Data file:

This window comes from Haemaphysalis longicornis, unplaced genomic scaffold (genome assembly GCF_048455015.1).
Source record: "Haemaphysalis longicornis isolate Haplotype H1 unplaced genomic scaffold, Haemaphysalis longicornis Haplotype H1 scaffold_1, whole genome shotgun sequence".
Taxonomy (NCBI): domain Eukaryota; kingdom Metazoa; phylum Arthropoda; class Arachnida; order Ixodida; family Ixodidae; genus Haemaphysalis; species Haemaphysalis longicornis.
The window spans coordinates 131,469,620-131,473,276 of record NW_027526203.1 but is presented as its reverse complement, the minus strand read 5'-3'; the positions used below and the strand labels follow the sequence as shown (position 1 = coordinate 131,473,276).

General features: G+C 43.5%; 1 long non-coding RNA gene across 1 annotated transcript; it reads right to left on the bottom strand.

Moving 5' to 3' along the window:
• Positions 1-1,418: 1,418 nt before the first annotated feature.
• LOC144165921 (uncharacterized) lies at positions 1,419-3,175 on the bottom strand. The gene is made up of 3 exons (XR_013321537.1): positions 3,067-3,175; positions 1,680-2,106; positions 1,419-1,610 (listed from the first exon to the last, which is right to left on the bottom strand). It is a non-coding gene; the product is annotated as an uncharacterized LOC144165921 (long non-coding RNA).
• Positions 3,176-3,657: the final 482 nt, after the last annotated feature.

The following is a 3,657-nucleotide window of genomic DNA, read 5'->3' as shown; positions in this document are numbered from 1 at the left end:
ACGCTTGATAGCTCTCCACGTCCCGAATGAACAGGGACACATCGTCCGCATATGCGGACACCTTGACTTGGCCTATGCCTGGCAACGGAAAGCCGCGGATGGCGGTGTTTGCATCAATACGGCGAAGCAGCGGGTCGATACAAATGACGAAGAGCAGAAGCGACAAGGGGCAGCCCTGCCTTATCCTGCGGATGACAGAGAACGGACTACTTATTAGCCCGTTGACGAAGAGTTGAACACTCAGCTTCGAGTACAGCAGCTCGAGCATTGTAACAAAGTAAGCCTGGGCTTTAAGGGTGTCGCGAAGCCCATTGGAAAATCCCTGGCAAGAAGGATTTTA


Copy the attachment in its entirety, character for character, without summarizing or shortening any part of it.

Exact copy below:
This window comes from Haemaphysalis longicornis, unplaced genomic scaffold (genome assembly GCF_048455015.1).
Source record: "Haemaphysalis longicornis isolate Haplotype H1 unplaced genomic scaffold, Haemaphysalis longicornis Haplotype H1 scaffold_1, whole genome shotgun sequence".
Taxonomy (NCBI): domain Eukaryota; kingdom Metazoa; phylum Arthropoda; class Arachnida; order Ixodida; family Ixodidae; genus Haemaphysalis; species Haemaphysalis longicornis.
The window spans coordinates 131,469,620-131,473,276 of record NW_027526203.1 but is presented as its reverse complement, the minus strand read 5'-3'; the positions used below and the strand labels follow the sequence as shown (position 1 = coordinate 131,473,276).

General features: G+C 43.5%; 1 long non-coding RNA gene across 1 annotated transcript; it reads right to left on the bottom strand.

Moving 5' to 3' along the window:
• Positions 1-1,418: 1,418 nt before the first annotated feature.
• LOC144165921 (uncharacterized) lies at positions 1,419-3,175 on the bottom strand. The gene is made up of 3 exons (XR_013321537.1): positions 3,067-3,175; positions 1,680-2,106; positions 1,419-1,610 (listed from the first exon to the last, which is right to left on the bottom strand). It is a non-coding gene; the product is annotated as an uncharacterized LOC144165921 (long non-coding RNA).
• Positions 3,176-3,657: the final 482 nt, after the last annotated feature.

The following is a 3,657-nucleotide window of genomic DNA, read 5'->3' as shown; positions in this document are numbered from 1 at the left end:
ACGCTTGATAGCTCTCCACGTCCCGAATGAACAGGGACACATCGTCCGCATATGCGGACACCTTGACTTGGCCTATGCCTGGCAACGGAAAGCCGCGGATGGCGGTGTTTGCATCAATACGGCGAAGCAGCGGGTCGATACAAATGACGAAGAGCAGAAGCGACAAGGGGCAGCCCTGCCTTATCCTGCGGATGACAGAGAACGGACTACTTATTAGCCCGTTGACGAAGAGTTGAACACTCAGCTTCGAGTACAGCAGCTCGAGCATTGTAACAAAGTAAGCCTGGGCTTTAAGGGTGTCGCGAAGCCCATTGGAAAATCCCTGGCAAGAAGGATTTTA